Paristrion – (Greek: Παρίστριον, lit. 'beside the Ister'), or Paradounabon/Paradounabis (αραδούναβον / Παραδούναβις), which is preferred in official documents, was a Byzantine province covering the southern bank of the Lower Danube (Moesia Inferior) in the 11th and 12th centuries.

It was not until 1186 that the emperor personally led a large army and decided to deal with the Bulgarians once and for all. His campaign forced the brothers to retreat across the Danube to their Kuman allies, and Isaac II Angel plundered Moesia and returned to Constantinople. According to the story of Nikita Honiat, the emperor was so arrogant of his success that he met with ridicule the reminder of Vasily II the Bulgarian assassin that the Bulgarians would revolt and that one day they would be liberated.

At that time, Assen's personality became more and more prominent, and he became the real leader of the rebellion. In the summer of 1186, the Assenevs crossed the Danube again, conquered the plain and set their goal to bring the endeavor to a successful conclusion. Niketa Choniates says:

"And then they returned to their homeland Moesia; finding the land abandoned by the Roman armies, they took on even greater confidence, leading their Cuman auxiliary detachments as if they were legions of demons. They did not simply want to secure their possessions and establish control over Moesia; They wanted to devastate the Roman territories and unite the political power of Moesia and Bulgaria in one empire as before. "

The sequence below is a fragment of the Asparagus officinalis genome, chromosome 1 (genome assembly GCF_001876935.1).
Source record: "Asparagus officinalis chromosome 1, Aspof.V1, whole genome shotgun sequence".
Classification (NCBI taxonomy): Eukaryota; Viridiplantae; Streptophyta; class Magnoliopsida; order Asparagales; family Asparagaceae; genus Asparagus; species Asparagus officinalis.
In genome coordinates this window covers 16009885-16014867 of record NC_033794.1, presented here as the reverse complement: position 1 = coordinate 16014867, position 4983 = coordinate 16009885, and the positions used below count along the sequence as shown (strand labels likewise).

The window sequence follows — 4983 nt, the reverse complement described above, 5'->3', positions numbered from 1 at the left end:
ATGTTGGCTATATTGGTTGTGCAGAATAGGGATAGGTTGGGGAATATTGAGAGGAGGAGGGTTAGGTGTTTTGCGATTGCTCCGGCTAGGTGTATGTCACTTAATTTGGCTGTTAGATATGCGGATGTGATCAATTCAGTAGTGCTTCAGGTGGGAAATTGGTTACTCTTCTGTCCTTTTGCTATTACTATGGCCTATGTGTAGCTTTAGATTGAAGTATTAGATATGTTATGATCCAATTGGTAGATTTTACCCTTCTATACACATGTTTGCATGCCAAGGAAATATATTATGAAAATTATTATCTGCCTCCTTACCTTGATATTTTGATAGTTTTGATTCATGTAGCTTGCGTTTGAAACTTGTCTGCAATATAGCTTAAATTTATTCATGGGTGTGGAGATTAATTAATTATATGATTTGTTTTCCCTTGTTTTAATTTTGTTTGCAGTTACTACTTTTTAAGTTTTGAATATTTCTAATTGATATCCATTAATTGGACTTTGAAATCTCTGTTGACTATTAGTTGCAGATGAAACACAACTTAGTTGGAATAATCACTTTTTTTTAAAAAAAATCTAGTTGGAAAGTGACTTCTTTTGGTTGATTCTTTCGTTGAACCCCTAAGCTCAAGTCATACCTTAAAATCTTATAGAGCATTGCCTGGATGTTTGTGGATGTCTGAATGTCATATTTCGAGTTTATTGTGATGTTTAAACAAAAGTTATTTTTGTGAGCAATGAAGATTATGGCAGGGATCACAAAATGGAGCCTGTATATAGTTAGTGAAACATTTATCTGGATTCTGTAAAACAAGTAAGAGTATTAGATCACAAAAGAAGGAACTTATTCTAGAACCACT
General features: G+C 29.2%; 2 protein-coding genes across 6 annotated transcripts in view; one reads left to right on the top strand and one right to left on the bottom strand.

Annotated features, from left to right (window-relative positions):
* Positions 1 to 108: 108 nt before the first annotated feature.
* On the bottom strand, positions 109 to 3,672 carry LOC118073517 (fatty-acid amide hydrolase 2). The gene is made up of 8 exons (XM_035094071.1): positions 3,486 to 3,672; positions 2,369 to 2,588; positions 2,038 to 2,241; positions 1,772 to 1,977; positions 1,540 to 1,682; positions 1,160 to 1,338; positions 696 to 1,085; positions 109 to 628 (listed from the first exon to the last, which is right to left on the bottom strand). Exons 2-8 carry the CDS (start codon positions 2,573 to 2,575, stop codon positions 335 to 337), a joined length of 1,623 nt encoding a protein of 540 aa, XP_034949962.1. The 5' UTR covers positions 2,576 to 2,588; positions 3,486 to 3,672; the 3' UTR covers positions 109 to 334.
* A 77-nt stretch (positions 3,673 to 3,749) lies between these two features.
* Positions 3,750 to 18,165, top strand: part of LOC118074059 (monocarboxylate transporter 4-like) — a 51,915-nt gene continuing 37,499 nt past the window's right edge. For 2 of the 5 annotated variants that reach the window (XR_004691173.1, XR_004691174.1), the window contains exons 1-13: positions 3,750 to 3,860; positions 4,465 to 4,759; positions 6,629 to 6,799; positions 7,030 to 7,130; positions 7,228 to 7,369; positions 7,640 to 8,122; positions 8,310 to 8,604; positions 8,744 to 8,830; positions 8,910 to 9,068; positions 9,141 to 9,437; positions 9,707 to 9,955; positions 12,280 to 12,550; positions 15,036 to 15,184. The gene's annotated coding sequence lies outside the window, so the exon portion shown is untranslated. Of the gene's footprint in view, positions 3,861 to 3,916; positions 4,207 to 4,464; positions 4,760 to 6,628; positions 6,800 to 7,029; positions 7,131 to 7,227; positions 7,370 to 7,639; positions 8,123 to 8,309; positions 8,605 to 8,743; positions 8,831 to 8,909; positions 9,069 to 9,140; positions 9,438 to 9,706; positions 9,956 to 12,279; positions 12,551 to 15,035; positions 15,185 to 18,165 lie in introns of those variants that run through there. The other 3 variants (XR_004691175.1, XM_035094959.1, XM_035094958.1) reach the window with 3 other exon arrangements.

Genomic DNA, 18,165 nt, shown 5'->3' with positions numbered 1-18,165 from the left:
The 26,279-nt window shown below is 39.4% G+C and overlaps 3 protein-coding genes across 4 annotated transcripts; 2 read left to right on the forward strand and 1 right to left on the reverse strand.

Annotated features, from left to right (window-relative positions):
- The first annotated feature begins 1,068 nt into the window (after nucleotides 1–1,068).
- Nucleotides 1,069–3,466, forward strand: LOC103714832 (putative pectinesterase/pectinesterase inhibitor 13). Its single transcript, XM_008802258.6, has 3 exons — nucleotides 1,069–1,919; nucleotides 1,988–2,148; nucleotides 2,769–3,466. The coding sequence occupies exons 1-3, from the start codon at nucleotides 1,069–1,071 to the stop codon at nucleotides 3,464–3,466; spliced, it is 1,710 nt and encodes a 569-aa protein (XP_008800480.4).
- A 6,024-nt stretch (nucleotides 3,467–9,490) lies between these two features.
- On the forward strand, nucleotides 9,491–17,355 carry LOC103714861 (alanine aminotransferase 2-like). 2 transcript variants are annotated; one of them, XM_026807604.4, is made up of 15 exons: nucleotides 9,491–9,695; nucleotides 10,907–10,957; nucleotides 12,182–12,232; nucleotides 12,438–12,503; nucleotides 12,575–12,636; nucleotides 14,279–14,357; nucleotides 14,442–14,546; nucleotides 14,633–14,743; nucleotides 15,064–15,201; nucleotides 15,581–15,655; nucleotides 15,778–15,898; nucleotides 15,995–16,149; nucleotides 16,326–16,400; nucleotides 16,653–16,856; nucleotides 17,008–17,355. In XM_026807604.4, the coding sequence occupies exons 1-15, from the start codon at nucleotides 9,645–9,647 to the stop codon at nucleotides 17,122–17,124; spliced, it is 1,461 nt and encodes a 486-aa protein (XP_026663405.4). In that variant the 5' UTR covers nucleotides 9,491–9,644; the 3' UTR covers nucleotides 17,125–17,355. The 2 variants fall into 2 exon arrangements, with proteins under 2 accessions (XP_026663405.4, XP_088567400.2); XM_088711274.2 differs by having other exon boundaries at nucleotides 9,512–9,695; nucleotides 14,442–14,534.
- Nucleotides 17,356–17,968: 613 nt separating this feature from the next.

Isaac Angel's second campaign was not long in coming. In the autumn of 1186 he set out again against the two brothers, passing through the fortress of Beroe and heading for Serdica (today's Sofia), from where he intended to cross Hemus and attack Tarnovo. The winter of 1186, however, blocked the passages and forced the emperor to abandon his endeavor for another year. With the arrival of the spring of 1187, the Romans crossed the mountain and besieged the Lovech fortress. However, the Bulgarian troops offered unprecedented resistance and after a three-month siege Isaac II Angel had to ask for peace.

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The Church Saint Demetrius built by King Asen I in memoriam of great Miracles of Bulgarians victories over Byzantines
Church is located near the Tarnovo Fortress of Trapezica